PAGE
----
AGEWELL 2015 Abstracts
Can Playing Massive Multiplayer Online Role Playing Games (MMORPGs) Help Older Adults?
David Kaufman and Fan Zhang
|Abstract:||Gerontology researchers have demonstrated that social interaction has profound impacts on the psychological wellbeing of older adults. This paper addresses the question of whether and how playing Massive Multiplayer Online Role-Playing Games (MMORPGs) help older adults. We analyzed the relationships of older adults’ social interactions in Massive Multiplayer Online Role-Playing Games (MMORPGs) to three social-psychological factors (i.e., loneliness, depression and social support). A total of 176 web surveys were usable from the 222 respondents aged 55 years or more who played World of Warcraft and were recruited online to complete the survey. It was found that enjoyment of relationships and quality of guild play had strong impacts on older adults’ social and emotional wellbeing. Specifically, higher enjoyment of relationships was related to higher social support as well as lower levels of loneliness. Higher quality of guild play was related to higher levels of social support and lower levels of loneliness and depression.|
Tutoring and Assessment Through Games and Emotions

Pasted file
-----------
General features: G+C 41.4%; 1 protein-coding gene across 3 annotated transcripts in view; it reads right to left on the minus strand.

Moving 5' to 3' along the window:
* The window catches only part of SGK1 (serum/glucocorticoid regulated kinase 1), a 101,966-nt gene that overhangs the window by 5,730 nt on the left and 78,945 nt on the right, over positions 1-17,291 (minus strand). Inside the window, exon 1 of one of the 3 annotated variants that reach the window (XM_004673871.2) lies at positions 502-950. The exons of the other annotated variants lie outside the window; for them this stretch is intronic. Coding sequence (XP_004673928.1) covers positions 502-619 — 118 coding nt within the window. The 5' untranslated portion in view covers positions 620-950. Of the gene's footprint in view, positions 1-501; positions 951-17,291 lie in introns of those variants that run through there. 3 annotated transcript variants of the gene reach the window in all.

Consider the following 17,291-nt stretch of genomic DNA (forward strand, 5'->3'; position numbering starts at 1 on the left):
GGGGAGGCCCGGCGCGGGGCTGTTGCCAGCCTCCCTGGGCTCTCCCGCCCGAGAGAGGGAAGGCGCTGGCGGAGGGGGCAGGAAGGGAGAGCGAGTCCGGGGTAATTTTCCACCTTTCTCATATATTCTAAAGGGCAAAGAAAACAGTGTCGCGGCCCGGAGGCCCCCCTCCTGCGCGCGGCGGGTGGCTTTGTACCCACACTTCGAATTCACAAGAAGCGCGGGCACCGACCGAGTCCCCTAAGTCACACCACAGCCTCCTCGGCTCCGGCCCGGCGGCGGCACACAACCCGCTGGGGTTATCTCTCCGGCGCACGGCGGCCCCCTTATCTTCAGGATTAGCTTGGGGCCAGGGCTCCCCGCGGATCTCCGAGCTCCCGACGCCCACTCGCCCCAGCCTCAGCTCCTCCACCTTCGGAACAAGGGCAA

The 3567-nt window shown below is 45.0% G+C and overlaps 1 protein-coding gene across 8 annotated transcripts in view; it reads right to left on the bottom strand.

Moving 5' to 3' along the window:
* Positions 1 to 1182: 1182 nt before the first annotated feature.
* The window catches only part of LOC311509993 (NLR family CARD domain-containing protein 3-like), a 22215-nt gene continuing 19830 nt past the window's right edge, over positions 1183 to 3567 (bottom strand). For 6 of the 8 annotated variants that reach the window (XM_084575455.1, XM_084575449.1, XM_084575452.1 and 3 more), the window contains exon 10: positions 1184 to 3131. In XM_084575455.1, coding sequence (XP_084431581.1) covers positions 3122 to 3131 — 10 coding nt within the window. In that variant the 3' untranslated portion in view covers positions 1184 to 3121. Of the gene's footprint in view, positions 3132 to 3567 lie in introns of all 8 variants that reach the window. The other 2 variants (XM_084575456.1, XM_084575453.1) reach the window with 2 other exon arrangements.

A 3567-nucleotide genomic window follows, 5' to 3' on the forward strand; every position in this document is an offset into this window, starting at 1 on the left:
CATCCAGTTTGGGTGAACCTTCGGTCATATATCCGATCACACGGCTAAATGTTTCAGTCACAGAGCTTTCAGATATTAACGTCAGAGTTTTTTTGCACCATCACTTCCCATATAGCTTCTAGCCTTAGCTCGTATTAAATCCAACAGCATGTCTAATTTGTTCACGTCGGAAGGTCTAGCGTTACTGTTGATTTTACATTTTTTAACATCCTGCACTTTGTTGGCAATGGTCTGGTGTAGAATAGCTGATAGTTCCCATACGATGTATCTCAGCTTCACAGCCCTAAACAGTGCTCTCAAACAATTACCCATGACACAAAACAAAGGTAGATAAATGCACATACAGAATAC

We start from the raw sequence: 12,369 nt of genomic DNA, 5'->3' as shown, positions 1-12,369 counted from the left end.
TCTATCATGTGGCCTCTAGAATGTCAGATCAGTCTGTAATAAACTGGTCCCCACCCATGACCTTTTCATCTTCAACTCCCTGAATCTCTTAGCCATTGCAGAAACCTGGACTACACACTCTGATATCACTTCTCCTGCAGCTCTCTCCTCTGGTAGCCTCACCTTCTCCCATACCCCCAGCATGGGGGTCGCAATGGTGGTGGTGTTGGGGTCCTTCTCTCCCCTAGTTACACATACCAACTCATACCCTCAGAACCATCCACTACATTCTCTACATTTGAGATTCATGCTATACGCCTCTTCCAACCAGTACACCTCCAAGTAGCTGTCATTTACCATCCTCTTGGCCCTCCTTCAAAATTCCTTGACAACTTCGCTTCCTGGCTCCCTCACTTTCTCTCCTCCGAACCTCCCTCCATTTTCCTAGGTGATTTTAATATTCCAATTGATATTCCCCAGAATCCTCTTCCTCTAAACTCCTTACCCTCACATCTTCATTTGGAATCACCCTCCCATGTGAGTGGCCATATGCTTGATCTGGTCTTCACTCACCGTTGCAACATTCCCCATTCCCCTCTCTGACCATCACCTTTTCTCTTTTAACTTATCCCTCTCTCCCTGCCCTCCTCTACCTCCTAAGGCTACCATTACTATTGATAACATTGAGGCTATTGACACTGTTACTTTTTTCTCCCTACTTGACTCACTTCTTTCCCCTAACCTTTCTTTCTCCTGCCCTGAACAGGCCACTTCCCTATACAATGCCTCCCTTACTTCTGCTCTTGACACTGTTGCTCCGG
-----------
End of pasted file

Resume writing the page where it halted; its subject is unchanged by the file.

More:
|Abstract:||Research in psychology, neuroscience, pedagogy, and cognitive science has shown that emotions (or affect) play a key role in the learning process, decision making, understanding of a problem domain and motivation to learn. As a result, researchers have been working on the creation of affective tutoring systems. Meanwhile, game-based learning is becoming more and more popular and it is considered as an emerging technology that will have a large impact on education in the next 2-3 years. Therefore, there is no doubt that researchers believe that the combination of educational games and affective tutoring systems may improve students’ performance. The aim of this paper is to describe the current state of this research direction and to identify gaps and possible opportunities for the future work. Research shows that the main emphasis is on the adapted teaching/learning process that takes into account both student's knowledge and emotions but the aspect of the assessment, which also is an integral part of this process, has been neglected in tutoring systems that include emotions and game-based interactions.|